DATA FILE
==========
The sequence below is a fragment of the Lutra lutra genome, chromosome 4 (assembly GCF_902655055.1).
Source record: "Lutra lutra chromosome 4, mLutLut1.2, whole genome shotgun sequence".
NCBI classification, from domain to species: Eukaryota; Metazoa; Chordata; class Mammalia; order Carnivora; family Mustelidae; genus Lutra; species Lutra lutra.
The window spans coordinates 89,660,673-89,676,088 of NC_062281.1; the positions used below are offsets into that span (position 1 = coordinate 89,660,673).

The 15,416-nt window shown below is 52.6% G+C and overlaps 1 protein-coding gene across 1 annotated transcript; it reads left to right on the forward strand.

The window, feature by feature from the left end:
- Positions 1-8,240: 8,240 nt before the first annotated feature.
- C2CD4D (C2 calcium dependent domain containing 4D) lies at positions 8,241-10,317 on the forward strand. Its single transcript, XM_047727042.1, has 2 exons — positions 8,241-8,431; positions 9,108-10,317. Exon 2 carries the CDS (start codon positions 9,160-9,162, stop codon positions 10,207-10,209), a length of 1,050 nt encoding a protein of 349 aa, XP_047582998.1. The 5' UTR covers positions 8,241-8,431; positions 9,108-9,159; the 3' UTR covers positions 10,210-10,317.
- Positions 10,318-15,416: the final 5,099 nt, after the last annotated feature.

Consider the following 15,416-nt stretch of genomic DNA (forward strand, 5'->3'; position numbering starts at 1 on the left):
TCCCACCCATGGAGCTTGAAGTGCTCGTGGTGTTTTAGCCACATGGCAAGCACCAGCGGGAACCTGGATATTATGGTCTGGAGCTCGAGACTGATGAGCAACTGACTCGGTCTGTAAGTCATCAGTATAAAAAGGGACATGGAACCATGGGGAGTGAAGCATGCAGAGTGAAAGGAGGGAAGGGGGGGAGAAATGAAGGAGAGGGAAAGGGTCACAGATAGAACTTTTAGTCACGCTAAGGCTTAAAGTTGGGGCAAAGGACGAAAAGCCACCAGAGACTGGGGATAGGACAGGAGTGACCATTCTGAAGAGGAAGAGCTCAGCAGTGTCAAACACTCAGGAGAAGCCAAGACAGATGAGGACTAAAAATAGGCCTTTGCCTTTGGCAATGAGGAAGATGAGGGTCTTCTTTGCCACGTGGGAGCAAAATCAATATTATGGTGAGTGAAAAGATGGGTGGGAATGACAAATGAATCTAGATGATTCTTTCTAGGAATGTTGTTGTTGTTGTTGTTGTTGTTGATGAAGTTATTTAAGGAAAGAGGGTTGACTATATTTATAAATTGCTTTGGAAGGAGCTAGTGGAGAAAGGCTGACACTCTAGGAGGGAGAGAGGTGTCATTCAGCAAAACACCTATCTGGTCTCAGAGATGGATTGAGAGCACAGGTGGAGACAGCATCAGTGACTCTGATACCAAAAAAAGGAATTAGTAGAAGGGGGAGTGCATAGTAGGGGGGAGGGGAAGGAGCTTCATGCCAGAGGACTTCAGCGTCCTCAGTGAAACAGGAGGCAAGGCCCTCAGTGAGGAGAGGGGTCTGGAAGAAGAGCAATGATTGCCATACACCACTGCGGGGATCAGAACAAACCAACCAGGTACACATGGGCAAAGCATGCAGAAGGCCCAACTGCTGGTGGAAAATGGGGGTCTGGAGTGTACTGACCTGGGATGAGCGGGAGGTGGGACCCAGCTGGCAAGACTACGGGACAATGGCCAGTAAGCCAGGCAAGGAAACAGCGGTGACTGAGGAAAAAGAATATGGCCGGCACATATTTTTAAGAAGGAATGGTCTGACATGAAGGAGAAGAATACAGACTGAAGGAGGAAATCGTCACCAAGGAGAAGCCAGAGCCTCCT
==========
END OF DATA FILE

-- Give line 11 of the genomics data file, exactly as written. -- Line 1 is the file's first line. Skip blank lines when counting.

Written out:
TCCCACCCATGGAGCTTGAAGTGCTCGTGGTGTTTTAGCCACATGGCAAGCACCAGCGGGAACCTGGATATTATGGTCTGGAGCTCGAGACTGATGAGCAACTGACTCGGTCTGTAAGTCATCAGTATAAAAAGGGACATGGAACCATGGGGAGTGAAGCATGCAGAGTGAAAGGAGGGAAGGGGGGGAGAAATGAAGGAGAGGGAAAGGGTCACAGATAGAACTTTTAGTCACGCTAAGGCTTAAAGTTGGGGCAAAGGACGAAAAGCCACCAGAGACTGGGGATAGGACAGGAGTGACCATTCTGAAGAGGAAGAGCTCAGCAGTGTCAAACACTCAGGAGAAGCCAAGACAGATGAGGACTAAAAATAGGCCTTTGCCTTTGGCAATGAGGAAGATGAGGGTCTTCTTTGCCACGTGGGAGCAAAATCAATATTATGGTGAGTGAAAAGATGGGTGGGAATGACAAATGAATCTAGATGATTCTTTCTAGGAATGTTGTTGTTGTTGTTGTTGTTGTTGATGAAGTTATTTAAGGAAAGAGGGTTGACTATATTTATAAATTGCTTTGGAAGGAGCTAGTGGAGAAAGGCTGACACTCTAGGAGGGAGAGAGGTGTCATTCAGCAAAACACCTATCTGGTCTCAGAGATGGATTGAGAGCACAGGTGGAGACAGCATCAGTGACTCTGATACCAAAAAAAGGAATTAGTAGAAGGGGGAGTGCATAGTAGGGGGGAGGGGAAGGAGCTTCATGCCAGAGGACTTCAGCGTCCTCAGTGAAACAGGAGGCAAGGCCCTCAGTGAGGAGAGGGGTCTGGAAGAAGAGCAATGATTGCCATACACCACTGCGGGGATCAGAACAAACCAACCAGGTACACATGGGCAAAGCATGCAGAAGGCCCAACTGCTGGTGGAAAATGGGGGTCTGGAGTGTACTGACCTGGGATGAGCGGGAGGTGGGACCCAGCTGGCAAGACTACGGGACAATGGCCAGTAAGCCAGGCAAGGAAACAGCGGTGACTGAGGAAAAAGAATATGGCCGGCACATATTTTTAAGAAGGAATGGTCTGACATGAAGGAGAAGAATACAGACTGAAGGAGGAAATCGTCACCAAGGAGAAGCCAGAGCCTCCT